Martin Luther King Jr. Day
Our office will be closed Monday, Jan 18th in observance of Martin Luther King Jr. Day. We will reopen at regular business hours on Tuesday, Jan 19th.
Fight Depression with Activity & Nutrition
According to the World Health Organization, depression is the leading cause of disability in the world. More than 350 million people worldwide suffer from depression, with women affected more often than men. Depression is not completely understood, and unlike many other diseases, it does not have a clear cause. However despite the mystery surrounding this often debilitating disease, research has shown that physical activity and a healthy diet may help reduce the occurrence and severity of depressive symptoms.
A recent review of physical activity data from the Avon Longitudinal Study of Parents and Children (ALSPAC) cohort found that adolescents who were more active had reduced odds of depressive symptoms. It appeared that total amount of physical activity was a greater factor than the intensity of the exercise. Another study by Teychenne et al surveyed 1500 women and found that those who participated in at least 1.5 hours of moderate-intensity leisure-time physical activity (LTPA) per week were 33% less likely to report depressive symptoms. Women who participated in 1.75 hours of vigorous-intensity LTPA were 40% less likely to report depressive symptoms. Although 1.5 hours of moderate-intensity physical activity would not meet the current public health dose, it still showed a beneficial effect on mood. According to this study, even low levels of physical activity reduced the odds of depression.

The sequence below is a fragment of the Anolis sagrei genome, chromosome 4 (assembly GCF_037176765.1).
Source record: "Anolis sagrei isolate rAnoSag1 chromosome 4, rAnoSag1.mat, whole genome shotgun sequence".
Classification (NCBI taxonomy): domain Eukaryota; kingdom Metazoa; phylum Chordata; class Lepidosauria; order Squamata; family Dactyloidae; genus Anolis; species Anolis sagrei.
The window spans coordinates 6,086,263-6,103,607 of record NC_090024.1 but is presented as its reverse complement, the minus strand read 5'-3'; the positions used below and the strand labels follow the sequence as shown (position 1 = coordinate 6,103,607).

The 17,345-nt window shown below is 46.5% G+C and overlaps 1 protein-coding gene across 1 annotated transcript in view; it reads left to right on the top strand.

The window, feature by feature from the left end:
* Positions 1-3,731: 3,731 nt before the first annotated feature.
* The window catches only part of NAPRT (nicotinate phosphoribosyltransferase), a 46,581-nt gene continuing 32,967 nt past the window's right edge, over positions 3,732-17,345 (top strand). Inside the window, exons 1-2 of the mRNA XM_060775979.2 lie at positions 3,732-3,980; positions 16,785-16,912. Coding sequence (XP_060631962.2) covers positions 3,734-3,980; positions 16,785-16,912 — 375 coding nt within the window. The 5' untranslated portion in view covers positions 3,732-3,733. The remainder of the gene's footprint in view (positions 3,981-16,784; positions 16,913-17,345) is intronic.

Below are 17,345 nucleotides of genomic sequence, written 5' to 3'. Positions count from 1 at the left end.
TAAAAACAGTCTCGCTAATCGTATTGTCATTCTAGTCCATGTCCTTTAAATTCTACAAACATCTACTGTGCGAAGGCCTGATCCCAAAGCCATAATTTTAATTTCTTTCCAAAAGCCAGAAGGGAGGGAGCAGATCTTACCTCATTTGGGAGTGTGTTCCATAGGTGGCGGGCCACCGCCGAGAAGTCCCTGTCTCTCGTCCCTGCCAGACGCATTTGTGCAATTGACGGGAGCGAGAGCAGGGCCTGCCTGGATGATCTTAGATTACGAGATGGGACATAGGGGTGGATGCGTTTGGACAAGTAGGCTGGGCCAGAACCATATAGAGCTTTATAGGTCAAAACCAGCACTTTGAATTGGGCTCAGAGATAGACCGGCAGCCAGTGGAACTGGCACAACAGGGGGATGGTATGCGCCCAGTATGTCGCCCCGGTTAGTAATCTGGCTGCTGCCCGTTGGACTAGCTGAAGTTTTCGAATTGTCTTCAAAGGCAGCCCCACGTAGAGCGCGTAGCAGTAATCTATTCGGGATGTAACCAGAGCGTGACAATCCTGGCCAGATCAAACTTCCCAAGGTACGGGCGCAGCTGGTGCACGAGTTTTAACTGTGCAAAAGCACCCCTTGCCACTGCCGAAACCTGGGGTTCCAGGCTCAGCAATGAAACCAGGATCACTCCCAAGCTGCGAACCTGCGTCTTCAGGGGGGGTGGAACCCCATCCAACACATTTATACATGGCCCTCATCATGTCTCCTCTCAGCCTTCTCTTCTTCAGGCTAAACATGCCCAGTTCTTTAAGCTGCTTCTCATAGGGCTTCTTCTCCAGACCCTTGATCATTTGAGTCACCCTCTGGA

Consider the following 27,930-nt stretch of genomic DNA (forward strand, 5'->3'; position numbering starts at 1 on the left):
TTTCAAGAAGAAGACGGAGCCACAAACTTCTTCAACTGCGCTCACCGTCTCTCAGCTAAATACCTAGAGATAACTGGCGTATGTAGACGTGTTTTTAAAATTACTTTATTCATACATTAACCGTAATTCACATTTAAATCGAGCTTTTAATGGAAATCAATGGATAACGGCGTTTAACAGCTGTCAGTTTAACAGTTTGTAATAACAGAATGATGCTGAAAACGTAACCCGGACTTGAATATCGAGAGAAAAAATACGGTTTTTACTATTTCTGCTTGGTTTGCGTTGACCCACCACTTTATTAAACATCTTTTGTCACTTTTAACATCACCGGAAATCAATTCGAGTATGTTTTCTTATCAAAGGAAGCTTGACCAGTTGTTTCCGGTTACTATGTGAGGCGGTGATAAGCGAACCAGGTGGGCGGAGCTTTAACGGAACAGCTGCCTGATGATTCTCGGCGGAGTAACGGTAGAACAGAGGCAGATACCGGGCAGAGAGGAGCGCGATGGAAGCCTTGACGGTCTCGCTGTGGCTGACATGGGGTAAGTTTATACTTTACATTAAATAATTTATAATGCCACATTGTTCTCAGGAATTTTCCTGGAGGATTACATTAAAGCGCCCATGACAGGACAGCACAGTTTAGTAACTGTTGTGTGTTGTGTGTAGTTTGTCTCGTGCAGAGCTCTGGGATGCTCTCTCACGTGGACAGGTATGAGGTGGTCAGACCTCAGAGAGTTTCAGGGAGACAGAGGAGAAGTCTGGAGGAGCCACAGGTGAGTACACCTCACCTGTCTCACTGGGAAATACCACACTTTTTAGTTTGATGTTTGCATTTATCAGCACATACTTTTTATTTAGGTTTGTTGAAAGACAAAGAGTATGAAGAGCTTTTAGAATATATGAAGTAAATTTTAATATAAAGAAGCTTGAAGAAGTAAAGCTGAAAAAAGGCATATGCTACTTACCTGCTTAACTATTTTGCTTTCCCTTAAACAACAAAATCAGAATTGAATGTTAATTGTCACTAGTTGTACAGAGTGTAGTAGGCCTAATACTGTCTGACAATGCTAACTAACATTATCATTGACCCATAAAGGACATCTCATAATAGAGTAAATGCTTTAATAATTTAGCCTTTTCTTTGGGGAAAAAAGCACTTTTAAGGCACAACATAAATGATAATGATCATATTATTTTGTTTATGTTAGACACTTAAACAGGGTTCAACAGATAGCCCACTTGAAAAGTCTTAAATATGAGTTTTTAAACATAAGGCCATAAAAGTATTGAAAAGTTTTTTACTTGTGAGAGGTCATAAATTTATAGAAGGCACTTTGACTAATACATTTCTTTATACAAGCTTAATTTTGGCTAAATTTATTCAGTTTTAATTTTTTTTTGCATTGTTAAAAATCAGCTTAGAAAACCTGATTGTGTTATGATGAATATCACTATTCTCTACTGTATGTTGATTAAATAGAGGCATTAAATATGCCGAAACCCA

Research has shown that a diet rich in fruits and vegetables may also have a positive influence our emotional well-being. In one study, participants aged 60 years or older were categorized as depressed or not depressed. Those who were depressed had a significantly lower intake of several important antioxidants, including vitamin C, lutein, and beta cryptoxanthin. Those who were depressed also showed a significantly lower intake of fruits and vegetables; foods that are rich in antioxidants.